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Figure 7 Comparison of prediction accuracy across GS and MAS models. Boxplots in each panel showed the distribution of prediction accuracy values across 100 cycles for FxRRBLUP (ridge regression best linear unbiased prediction: parametric model with fixed effects), RKHS (reproducing Kernel Hilbert space; semi-parametric model), RRBLUP (ridge regression best linear unbiased prediction: parametric model with no fixed effects), SVR (support vector regression: non-parametric model), and MAS (marker-assisted selection) for flowering time under full irrigation and long day (FTFILD), flowering time under restricted irrigation and long day (FTRILD), flowering time under full irrigation and short day (FTFISD), flowering time under restricted irrigation and short day (FTRISD), maturity under full irrigation and short day (MFISD), maturity under restricted irrigation and short day (MRISD), seed size under full irrigation and short day (SSFISD), and seed size under restricted irrigation and short day (SSRISD).

FIGURE 8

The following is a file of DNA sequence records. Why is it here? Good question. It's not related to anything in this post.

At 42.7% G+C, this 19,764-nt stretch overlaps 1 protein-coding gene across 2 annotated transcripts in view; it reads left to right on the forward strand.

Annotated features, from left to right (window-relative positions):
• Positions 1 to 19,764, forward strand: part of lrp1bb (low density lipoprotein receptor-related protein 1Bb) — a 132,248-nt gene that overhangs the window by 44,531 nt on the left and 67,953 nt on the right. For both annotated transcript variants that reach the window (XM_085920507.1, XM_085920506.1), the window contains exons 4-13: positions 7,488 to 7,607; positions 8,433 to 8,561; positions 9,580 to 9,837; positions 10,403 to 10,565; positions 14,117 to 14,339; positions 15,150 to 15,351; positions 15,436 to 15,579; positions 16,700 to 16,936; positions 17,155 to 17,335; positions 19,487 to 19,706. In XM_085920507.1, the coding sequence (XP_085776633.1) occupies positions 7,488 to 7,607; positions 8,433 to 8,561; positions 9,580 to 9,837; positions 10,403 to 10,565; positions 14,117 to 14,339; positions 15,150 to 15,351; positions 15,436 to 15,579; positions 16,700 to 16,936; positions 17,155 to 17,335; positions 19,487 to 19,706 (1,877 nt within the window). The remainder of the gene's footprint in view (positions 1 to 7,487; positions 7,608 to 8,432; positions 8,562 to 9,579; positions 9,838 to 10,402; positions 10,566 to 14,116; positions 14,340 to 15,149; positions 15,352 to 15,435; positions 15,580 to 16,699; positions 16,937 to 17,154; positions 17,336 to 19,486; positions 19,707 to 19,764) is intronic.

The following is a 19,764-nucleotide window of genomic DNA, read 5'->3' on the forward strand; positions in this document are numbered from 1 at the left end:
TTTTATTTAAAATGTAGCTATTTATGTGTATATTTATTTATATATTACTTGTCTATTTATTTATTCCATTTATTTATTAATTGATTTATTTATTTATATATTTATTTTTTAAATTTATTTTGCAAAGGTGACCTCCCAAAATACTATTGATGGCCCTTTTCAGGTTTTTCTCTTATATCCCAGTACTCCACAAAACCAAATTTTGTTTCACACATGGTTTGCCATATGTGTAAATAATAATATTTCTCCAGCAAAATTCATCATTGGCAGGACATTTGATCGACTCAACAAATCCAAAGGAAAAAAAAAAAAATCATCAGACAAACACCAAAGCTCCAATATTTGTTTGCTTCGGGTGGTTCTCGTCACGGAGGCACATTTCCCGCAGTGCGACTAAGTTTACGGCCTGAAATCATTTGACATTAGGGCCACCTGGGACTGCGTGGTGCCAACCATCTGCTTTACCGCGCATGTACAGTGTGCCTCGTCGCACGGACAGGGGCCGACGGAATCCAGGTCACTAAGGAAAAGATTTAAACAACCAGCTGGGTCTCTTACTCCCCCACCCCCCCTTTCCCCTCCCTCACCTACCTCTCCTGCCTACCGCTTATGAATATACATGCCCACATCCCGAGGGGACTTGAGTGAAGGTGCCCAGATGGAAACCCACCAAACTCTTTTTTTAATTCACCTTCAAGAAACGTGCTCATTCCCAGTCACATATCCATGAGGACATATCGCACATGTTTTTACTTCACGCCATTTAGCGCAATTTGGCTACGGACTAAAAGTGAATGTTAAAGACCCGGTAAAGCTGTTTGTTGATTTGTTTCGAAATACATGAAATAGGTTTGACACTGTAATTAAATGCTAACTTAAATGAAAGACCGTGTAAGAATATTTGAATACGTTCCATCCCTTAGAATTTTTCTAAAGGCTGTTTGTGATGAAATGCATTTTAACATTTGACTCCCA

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Figure 8 Comparison of coincidence index across GS and MAS models. Boxplots in each panel showed the distribution of coincidence index values across 100 cycles for FxRRBLUP (ridge regression best linear unbiased prediction: parametric model with fixed effects), RKHS (reproducing Kernel Hilbert space; semi-parametric model), RRBLUP (ridge regression best linear unbiased prediction: parametric model with no fixed effects), SVR (support vector regression: non-parametric model), and MAS (marker-assisted selection) for flowering time under full irrigation and long day (FTFILD), flowering time under restricted irrigation and long day (FTRILD), flowering time under full irrigation and short day (FTFISD), flowering time under restricted irrigation and short day (FTRISD), maturity under full irrigation and short day (MFISD), maturity under restricted irrigation and short day (MRISD), seed size under full irrigation and short day (SSFISD), and seed size under restricted irrigation and short day (SSRISD).